Ask HR: Can Employee defer Jury Duty due to workplace needs?


Dear HR, One of my employees just informed me they received a summons to jury duty next month.  Since this is a critical time for us, as seasonal business, may I ask my employee to defer jury duty?

HR Answer: A person may be excused from, or defer jury duty on the basis of an undue hardship or extreme inconvenience to the person, the person’s family, the person’s employer or even the public served by that person.  There are a couple of points to keep in mind, however.  The court must balance the public need for juries against the circumstances surrounding the justification for excuse from jury duty, and a request for excusal does not mean it will be granted. 

You may not retaliate against or terminate an employee who chooses to perform jury duty.  Oregon is an “at will” state, meaning that an employer or an employee may terminate an employment relationship at any time for any reason. However, there is a specific exception in regards to jury duty. Any employer found liable for retaliating against or terminating an employee, who goes on jury duty despite the employer’s request that the employee seek an excusal, faces steep compensatory damages.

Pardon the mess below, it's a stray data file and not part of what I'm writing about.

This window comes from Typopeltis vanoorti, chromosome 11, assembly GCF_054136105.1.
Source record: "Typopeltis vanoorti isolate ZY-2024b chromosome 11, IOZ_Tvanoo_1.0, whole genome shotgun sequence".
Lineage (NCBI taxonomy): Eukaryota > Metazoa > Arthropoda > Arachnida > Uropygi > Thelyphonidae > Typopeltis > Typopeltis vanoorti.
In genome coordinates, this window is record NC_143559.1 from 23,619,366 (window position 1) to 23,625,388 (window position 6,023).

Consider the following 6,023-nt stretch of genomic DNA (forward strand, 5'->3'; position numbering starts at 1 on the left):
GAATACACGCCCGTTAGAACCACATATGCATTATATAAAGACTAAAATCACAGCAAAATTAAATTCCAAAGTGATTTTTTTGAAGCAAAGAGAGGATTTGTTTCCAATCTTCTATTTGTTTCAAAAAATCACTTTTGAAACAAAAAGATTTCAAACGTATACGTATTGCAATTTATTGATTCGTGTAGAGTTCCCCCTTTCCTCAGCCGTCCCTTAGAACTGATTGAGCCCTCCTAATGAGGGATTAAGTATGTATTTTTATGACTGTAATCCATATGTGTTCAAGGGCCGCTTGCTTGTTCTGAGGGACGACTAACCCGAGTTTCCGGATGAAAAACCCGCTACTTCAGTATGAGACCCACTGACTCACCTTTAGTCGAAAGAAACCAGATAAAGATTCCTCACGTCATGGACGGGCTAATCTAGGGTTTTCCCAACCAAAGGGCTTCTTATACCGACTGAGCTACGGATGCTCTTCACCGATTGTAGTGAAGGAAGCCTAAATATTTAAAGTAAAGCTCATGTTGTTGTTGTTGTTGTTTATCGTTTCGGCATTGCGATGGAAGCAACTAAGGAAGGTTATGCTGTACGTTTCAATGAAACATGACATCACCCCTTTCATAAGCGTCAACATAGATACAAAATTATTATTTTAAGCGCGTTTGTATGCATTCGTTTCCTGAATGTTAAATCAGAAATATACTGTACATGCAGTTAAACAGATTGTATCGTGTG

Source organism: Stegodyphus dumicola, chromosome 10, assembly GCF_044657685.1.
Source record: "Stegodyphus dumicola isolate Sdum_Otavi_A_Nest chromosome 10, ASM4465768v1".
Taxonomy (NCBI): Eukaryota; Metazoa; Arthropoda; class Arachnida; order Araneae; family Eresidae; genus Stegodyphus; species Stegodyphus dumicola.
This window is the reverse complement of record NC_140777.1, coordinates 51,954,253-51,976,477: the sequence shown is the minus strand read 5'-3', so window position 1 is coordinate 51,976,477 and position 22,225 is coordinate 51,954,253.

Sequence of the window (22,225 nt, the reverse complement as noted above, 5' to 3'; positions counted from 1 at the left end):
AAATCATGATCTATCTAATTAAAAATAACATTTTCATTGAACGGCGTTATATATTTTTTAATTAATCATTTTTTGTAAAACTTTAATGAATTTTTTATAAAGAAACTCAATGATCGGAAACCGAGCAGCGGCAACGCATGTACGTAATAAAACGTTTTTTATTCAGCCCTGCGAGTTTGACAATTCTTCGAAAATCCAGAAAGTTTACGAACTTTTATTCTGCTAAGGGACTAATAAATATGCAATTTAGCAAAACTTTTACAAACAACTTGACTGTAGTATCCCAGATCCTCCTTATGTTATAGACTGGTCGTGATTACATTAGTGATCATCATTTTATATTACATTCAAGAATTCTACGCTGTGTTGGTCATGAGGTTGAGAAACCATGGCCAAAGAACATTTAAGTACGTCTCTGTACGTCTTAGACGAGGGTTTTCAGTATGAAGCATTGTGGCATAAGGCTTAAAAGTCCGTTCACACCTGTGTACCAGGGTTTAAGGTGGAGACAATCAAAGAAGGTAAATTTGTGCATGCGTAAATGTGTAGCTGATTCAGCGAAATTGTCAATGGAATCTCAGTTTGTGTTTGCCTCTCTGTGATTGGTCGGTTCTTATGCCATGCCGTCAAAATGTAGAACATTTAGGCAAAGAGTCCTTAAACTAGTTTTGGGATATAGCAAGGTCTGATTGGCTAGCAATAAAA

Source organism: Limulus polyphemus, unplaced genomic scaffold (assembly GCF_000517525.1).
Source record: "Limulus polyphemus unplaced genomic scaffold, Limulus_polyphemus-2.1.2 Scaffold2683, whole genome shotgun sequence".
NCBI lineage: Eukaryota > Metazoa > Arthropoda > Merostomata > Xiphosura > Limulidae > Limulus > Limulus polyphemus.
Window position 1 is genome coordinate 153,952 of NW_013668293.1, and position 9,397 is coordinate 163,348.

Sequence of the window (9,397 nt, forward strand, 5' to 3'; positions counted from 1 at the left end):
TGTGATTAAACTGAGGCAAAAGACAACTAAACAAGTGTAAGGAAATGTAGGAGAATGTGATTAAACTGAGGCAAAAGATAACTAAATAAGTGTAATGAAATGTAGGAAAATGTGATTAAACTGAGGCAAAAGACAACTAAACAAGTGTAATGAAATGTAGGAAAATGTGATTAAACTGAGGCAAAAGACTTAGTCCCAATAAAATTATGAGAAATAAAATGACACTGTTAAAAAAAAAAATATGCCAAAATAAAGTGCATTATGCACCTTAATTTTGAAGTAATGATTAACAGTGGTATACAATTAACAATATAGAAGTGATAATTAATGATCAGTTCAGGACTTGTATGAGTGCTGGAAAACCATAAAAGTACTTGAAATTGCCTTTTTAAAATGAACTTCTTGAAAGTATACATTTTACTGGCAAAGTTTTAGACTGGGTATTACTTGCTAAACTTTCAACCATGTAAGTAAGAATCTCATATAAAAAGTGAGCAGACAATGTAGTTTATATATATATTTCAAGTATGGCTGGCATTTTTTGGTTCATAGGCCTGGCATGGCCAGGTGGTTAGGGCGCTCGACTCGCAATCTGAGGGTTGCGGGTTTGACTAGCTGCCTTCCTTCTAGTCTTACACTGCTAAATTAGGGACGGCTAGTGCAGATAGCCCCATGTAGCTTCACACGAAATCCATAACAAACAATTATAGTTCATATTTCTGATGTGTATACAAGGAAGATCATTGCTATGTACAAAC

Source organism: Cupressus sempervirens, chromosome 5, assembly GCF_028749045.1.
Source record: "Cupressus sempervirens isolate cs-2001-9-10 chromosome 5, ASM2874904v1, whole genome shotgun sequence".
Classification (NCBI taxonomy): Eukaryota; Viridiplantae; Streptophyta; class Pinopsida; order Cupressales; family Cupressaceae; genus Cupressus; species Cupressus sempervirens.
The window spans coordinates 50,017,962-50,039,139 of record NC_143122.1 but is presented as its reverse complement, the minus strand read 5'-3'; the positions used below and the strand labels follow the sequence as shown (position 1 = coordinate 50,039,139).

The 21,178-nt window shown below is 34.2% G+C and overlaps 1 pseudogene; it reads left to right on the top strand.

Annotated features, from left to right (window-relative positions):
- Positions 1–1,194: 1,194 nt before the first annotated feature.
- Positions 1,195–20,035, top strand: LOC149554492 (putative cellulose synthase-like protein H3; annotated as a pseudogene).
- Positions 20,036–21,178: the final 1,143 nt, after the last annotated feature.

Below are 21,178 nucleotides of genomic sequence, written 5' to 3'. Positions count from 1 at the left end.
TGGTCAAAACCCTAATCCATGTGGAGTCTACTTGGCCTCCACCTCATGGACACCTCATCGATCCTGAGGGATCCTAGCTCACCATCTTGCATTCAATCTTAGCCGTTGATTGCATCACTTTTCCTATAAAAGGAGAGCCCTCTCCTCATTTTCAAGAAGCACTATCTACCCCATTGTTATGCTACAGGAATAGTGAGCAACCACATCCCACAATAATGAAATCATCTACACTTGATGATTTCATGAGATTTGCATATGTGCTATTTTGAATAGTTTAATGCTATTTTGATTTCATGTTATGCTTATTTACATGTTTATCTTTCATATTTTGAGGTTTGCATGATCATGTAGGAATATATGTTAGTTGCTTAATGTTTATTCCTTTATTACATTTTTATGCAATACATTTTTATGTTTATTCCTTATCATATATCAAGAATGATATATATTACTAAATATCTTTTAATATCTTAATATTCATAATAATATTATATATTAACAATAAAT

Sometimes jury duty may be deferred more than once—but only for a good cause. Any person requesting a second deferral must provide a list of at least 10 dates within the following six-month period in which they would be able to commence jury duty.  Your employee may be granted a deferral now, but could potentially be ordered to return to court to serve at another time.

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